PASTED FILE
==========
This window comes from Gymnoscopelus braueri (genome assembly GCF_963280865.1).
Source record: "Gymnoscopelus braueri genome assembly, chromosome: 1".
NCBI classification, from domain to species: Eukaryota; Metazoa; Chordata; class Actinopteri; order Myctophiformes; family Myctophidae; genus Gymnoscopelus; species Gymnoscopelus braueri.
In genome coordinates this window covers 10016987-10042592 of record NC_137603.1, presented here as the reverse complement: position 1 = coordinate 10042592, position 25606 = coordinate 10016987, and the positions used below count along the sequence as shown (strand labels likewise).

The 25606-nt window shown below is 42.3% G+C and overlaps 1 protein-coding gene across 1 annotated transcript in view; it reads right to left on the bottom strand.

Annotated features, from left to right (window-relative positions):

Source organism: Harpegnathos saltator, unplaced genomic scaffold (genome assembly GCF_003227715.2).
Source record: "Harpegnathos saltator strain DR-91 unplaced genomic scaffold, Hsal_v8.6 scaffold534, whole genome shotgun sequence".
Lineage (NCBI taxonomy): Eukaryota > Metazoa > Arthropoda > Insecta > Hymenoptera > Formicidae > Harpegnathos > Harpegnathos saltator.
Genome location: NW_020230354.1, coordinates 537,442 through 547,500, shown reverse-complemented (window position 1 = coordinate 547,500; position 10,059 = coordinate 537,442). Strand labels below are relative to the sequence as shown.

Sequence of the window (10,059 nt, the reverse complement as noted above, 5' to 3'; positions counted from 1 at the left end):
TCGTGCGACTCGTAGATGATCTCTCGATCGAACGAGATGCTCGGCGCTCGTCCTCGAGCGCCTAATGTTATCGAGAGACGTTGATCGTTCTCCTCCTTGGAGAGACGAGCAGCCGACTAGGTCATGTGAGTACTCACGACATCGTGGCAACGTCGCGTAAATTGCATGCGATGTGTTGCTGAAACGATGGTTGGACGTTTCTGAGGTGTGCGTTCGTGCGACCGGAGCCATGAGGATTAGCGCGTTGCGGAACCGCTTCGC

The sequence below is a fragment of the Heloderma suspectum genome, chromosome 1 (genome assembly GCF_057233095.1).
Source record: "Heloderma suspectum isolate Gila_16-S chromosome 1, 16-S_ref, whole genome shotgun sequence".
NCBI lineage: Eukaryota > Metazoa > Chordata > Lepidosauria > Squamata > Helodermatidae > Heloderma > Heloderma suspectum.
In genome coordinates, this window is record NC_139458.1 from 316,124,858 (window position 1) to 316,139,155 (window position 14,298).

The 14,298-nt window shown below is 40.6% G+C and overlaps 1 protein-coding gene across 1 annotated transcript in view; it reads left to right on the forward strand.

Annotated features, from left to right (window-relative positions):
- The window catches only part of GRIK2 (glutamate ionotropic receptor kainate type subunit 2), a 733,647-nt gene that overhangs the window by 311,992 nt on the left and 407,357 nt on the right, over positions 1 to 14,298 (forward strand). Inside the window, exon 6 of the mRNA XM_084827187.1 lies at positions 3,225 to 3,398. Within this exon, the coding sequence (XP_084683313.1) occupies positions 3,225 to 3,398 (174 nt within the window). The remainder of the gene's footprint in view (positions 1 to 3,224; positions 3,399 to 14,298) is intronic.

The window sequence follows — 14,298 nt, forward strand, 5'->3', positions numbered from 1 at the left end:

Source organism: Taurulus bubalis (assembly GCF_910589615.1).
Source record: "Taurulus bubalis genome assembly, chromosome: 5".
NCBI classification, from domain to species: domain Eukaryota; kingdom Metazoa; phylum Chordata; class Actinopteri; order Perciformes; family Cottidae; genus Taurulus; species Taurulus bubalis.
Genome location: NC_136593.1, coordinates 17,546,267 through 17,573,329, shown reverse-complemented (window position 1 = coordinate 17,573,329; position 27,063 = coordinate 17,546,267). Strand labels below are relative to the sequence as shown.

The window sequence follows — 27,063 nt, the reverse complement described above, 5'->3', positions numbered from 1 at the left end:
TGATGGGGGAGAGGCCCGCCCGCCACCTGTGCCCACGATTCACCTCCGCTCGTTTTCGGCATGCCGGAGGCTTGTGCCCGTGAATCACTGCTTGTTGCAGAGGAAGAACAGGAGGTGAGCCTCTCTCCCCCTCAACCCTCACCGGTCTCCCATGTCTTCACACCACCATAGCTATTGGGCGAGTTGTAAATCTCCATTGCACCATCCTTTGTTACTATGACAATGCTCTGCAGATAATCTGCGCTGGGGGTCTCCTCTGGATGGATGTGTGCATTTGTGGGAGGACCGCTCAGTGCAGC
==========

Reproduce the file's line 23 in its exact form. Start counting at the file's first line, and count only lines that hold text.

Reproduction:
NCBI classification, from domain to species: domain Eukaryota; kingdom Metazoa; phylum Chordata; class Actinopteri; order Perciformes; family Cottidae; genus Taurulus; species Taurulus bubalis.